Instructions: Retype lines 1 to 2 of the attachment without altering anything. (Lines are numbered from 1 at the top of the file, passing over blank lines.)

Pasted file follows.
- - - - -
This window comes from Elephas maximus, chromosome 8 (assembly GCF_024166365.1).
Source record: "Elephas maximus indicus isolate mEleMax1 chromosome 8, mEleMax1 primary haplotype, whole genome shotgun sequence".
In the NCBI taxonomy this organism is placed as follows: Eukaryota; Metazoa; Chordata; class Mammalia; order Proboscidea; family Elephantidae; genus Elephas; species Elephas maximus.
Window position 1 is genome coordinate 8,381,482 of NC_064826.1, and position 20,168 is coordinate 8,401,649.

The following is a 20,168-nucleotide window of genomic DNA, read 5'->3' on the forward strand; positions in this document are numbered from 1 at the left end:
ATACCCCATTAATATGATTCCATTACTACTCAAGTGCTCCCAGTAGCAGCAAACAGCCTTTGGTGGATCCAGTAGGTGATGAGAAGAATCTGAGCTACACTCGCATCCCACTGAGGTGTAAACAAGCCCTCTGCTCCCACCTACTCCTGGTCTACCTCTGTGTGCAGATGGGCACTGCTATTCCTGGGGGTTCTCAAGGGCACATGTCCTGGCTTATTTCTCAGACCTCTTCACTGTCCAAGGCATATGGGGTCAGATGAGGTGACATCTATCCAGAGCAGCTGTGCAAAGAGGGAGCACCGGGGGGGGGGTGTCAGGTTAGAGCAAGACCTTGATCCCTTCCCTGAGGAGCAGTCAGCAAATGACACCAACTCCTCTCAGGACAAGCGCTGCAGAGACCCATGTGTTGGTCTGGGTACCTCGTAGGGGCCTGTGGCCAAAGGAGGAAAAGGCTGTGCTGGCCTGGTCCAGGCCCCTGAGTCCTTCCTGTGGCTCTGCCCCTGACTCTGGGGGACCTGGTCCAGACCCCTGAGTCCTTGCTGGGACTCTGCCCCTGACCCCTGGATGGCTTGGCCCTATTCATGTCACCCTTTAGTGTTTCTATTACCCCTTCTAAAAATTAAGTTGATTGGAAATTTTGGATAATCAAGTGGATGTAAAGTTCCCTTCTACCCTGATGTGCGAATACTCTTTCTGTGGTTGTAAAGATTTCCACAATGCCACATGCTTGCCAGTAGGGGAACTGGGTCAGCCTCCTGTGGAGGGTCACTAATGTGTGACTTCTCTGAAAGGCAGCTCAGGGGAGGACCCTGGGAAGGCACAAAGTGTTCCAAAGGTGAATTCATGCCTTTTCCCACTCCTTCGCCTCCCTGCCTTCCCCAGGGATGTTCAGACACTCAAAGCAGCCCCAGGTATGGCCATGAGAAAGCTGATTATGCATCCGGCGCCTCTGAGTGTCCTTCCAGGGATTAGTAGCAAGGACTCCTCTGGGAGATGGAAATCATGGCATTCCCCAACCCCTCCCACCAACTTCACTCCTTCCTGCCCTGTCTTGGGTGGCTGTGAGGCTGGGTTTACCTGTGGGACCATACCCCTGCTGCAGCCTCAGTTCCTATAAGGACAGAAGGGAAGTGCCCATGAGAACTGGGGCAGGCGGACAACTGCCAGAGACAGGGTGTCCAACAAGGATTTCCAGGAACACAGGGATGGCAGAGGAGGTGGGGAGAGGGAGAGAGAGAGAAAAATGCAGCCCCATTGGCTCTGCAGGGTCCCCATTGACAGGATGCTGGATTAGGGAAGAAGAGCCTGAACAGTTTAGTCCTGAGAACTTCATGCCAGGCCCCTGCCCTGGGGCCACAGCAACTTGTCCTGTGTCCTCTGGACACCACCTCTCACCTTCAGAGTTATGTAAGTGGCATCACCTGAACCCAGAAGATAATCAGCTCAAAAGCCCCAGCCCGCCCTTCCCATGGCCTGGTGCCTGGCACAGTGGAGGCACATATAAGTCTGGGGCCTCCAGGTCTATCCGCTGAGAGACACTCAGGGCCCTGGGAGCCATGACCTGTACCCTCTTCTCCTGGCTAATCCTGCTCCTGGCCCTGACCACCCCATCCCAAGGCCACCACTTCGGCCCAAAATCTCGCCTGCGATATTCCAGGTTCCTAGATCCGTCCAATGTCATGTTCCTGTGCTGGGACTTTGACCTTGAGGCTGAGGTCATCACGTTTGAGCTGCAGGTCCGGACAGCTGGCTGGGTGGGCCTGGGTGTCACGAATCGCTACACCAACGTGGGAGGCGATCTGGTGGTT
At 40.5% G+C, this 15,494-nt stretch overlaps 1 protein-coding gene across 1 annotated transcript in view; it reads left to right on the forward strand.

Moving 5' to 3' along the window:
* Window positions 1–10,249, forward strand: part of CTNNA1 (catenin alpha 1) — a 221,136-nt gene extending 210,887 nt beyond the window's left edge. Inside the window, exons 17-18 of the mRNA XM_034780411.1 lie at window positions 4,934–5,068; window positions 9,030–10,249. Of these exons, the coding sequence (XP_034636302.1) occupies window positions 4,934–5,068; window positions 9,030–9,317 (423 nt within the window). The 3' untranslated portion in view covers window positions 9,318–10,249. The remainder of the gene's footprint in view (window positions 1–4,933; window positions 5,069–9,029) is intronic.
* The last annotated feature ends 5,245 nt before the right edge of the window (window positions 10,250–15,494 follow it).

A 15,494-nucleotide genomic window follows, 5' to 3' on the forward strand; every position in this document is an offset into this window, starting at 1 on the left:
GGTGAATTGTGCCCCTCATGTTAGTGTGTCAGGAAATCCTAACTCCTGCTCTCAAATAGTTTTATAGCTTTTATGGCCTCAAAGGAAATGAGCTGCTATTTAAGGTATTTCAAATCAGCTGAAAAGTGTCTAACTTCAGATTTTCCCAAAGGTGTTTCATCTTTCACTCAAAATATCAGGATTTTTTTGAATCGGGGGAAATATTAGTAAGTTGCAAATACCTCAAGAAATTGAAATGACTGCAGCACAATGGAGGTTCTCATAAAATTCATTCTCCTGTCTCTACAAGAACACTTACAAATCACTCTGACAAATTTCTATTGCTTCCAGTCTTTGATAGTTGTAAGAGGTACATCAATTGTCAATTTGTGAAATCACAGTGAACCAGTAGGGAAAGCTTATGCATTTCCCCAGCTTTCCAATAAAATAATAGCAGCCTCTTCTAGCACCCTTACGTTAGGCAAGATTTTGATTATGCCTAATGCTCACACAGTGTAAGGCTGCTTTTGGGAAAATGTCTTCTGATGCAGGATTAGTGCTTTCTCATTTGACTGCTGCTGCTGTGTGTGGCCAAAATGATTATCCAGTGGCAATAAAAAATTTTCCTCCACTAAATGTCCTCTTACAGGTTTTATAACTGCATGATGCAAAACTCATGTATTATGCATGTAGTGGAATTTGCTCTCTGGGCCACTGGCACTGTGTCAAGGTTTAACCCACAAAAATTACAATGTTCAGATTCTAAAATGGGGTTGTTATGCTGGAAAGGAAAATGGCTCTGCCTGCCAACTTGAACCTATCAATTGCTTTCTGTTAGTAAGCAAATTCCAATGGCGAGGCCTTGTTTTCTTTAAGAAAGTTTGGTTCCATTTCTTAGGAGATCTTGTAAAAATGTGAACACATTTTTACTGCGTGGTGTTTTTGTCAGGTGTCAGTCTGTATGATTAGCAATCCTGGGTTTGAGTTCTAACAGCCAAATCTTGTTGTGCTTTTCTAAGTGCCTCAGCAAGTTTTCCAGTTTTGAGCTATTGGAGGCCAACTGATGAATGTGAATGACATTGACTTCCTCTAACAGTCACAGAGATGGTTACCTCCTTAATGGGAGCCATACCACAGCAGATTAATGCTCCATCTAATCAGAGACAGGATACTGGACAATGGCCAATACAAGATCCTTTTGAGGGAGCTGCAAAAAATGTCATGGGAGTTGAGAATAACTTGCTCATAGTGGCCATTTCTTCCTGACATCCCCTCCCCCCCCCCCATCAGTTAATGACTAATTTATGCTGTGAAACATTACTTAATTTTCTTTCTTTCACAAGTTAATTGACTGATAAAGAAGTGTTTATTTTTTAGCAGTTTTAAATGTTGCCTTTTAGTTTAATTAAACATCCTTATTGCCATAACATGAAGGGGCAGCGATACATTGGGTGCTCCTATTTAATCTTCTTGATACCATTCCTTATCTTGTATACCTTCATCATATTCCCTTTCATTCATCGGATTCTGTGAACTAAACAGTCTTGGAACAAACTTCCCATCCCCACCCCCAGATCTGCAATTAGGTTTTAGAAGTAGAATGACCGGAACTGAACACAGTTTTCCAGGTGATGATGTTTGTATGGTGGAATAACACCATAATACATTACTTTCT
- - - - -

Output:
This window comes from Elephas maximus, chromosome 8 (assembly GCF_024166365.1).
Source record: "Elephas maximus indicus isolate mEleMax1 chromosome 8, mEleMax1 primary haplotype, whole genome shotgun sequence".